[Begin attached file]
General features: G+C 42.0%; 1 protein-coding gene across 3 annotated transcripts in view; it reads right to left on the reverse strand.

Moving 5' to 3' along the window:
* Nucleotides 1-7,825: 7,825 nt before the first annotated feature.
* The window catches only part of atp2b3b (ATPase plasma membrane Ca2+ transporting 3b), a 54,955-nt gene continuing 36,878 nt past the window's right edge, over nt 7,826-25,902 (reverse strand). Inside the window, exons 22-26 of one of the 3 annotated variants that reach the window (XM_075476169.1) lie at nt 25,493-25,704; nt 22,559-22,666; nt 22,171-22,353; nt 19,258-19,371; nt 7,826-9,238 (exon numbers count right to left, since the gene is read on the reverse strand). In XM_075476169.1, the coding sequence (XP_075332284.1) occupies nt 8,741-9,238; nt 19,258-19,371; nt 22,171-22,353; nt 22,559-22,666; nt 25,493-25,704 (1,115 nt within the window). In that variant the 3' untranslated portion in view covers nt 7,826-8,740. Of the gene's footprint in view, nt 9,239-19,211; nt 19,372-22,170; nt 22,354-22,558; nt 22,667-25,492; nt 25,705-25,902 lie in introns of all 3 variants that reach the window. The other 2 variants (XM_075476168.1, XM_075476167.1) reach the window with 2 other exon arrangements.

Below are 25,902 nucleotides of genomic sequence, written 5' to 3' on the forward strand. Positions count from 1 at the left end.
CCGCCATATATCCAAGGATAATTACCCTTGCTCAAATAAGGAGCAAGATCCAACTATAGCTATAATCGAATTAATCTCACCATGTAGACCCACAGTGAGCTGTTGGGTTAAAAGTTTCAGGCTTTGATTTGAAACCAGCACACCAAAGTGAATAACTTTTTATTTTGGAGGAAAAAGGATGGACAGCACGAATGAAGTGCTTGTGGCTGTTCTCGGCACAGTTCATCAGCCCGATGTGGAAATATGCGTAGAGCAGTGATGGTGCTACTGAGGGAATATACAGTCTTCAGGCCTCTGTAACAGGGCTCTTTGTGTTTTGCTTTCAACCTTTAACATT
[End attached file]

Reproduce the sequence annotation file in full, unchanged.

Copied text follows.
General features: G+C 42.0%; 1 protein-coding gene across 3 annotated transcripts in view; it reads right to left on the reverse strand.

Moving 5' to 3' along the window:
* Nucleotides 1-7,825: 7,825 nt before the first annotated feature.
* The window catches only part of atp2b3b (ATPase plasma membrane Ca2+ transporting 3b), a 54,955-nt gene continuing 36,878 nt past the window's right edge, over nt 7,826-25,902 (reverse strand). Inside the window, exons 22-26 of one of the 3 annotated variants that reach the window (XM_075476169.1) lie at nt 25,493-25,704; nt 22,559-22,666; nt 22,171-22,353; nt 19,258-19,371; nt 7,826-9,238 (exon numbers count right to left, since the gene is read on the reverse strand). In XM_075476169.1, the coding sequence (XP_075332284.1) occupies nt 8,741-9,238; nt 19,258-19,371; nt 22,171-22,353; nt 22,559-22,666; nt 25,493-25,704 (1,115 nt within the window). In that variant the 3' untranslated portion in view covers nt 7,826-8,740. Of the gene's footprint in view, nt 9,239-19,211; nt 19,372-22,170; nt 22,354-22,558; nt 22,667-25,492; nt 25,705-25,902 lie in introns of all 3 variants that reach the window. The other 2 variants (XM_075476168.1, XM_075476167.1) reach the window with 2 other exon arrangements.

Below are 25,902 nucleotides of genomic sequence, written 5' to 3' on the forward strand. Positions count from 1 at the left end.
CCGCCATATATCCAAGGATAATTACCCTTGCTCAAATAAGGAGCAAGATCCAACTATAGCTATAATCGAATTAATCTCACCATGTAGACCCACAGTGAGCTGTTGGGTTAAAAGTTTCAGGCTTTGATTTGAAACCAGCACACCAAAGTGAATAACTTTTTATTTTGGAGGAAAAAGGATGGACAGCACGAATGAAGTGCTTGTGGCTGTTCTCGGCACAGTTCATCAGCCCGATGTGGAAATATGCGTAGAGCAGTGATGGTGCTACTGAGGGAATATACAGTCTTCAGGCCTCTGTAACAGGGCTCTTTGTGTTTTGCTTTCAACCTTTAACATT